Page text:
The only downside is that the bugs are dehydrated prior to packaging, and some of them just don’t hold up to the process. Larger grubs tend to dry out too much and become powdery. Giant water bugs were also so-so in a dried state. But I had great luck with the bag of mixed bugs and the scorpions.

    I have video reviews for my latest order on Youtube. http://www.youtube.com/user/BugNomster

    Live and fresh is clearly the better way to go (though animals intended for the pet trade aren’t the most reasonably priced when it comes to human food.) If you want to try something new or exotic, Thailand Unique isn’t a bad way to go. And note that it’s generally illegal to import live specimens, at least without proper licensing. Travelling to the country in questions is probably the only option for trying lots of these things fresh.

    The only other shop I know of that sells the more exotic stuff is edible.com, but it tends to be pretty expensive, they’re almost always out of everything, and I’ve never ordered from them, so I don’t know how reliable they are.

    There is a French site, similar to Thailand Unique, which I don’t recall. If you speak French, it might be worth looking up though. I’m pretty sure they ship internationally. I think they sell each other’s products though, so the French site might not have anything that Thailand Unique doesn’t.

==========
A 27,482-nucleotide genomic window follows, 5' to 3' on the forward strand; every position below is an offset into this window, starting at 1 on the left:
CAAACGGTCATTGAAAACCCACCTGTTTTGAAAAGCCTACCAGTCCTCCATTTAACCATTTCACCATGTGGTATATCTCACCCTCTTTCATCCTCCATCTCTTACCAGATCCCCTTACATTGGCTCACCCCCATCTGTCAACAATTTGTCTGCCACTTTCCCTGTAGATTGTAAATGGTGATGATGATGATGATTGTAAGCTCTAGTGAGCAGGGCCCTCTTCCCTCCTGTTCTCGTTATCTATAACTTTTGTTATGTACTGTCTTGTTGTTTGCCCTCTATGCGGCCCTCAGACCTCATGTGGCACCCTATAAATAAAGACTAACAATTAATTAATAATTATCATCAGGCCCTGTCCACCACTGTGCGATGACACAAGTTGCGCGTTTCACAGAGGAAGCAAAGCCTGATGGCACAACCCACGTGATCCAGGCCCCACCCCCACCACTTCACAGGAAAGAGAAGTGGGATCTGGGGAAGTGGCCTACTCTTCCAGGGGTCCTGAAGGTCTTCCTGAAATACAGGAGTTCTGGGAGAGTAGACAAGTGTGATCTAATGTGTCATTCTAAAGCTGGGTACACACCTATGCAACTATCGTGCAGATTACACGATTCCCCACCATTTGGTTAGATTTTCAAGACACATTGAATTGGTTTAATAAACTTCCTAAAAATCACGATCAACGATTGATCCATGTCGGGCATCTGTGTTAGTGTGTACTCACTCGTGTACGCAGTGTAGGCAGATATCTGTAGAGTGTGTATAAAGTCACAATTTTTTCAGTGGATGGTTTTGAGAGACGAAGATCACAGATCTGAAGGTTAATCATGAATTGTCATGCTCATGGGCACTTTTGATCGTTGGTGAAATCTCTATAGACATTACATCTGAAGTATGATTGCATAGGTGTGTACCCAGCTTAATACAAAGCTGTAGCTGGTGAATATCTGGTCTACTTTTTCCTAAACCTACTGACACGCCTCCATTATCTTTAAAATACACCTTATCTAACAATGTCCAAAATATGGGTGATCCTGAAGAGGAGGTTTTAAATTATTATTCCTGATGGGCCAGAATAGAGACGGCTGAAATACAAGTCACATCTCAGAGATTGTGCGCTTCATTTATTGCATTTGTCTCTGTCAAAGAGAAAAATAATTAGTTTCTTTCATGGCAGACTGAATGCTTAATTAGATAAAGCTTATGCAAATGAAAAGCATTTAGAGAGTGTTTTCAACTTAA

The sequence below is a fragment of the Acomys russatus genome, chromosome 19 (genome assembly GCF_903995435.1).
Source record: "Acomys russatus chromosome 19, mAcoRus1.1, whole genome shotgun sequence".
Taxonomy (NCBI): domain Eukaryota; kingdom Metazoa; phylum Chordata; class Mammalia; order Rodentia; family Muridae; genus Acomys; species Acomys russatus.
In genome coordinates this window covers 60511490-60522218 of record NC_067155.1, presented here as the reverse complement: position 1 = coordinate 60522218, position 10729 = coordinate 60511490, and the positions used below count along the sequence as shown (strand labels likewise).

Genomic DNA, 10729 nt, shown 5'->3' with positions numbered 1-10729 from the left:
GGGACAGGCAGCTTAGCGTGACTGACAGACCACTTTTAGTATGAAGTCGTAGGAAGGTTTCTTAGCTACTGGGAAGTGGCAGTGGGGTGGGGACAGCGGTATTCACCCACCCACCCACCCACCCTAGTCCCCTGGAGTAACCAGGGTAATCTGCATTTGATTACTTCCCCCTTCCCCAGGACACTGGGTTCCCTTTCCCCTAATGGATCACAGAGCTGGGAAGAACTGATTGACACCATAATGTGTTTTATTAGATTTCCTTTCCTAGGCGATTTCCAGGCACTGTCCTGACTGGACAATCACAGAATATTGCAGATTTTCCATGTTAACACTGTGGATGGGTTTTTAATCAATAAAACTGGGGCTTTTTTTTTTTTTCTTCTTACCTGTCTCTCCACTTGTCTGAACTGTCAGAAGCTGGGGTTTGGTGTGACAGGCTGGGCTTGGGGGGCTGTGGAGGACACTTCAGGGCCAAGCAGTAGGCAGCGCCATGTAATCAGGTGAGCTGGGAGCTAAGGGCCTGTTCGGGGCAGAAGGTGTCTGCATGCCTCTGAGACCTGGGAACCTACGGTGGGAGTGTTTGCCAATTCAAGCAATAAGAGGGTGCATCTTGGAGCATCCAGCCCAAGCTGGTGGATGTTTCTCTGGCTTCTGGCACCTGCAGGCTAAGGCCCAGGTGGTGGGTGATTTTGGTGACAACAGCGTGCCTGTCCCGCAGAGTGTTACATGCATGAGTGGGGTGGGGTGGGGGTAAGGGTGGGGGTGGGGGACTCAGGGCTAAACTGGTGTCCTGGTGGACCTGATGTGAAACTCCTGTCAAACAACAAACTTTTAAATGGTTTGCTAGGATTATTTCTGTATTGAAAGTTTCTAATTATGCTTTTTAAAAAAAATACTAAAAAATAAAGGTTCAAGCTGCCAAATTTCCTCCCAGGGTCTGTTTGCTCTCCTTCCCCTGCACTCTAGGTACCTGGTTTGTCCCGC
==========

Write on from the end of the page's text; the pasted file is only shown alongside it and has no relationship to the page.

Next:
Anyways. TL;DR. If you want to try something new, go for it. I’ve never had a problem with TU.

  26. I’m lovin’ the community here. Thanks Entomophagy Wiki!

  27. I’m looking for a website where I can buy live insects for human consumption in the EU. If I can buy bulk freeze dried or similar that’s also OK.

    Buying crickets from a pet store, or some locusts, should I breed them and eat the offspring or are they OK to eat right away? I mean, the food given the insects by pet store or pet food breeders might not be the best for humans.

  28. how feasible is it to get a sizable portion of nutrition and calories from insects? i’m living in san francisco and trying to get more authentic foods into my diet, everything retail is pretty tame, and i usually have to mail order for offal like “oysters” and sweetbreads, i want to incorporate insects into my stews and such, but only if i can be sure of the insects’ diet and my ability to buy them in large enough allotments, etc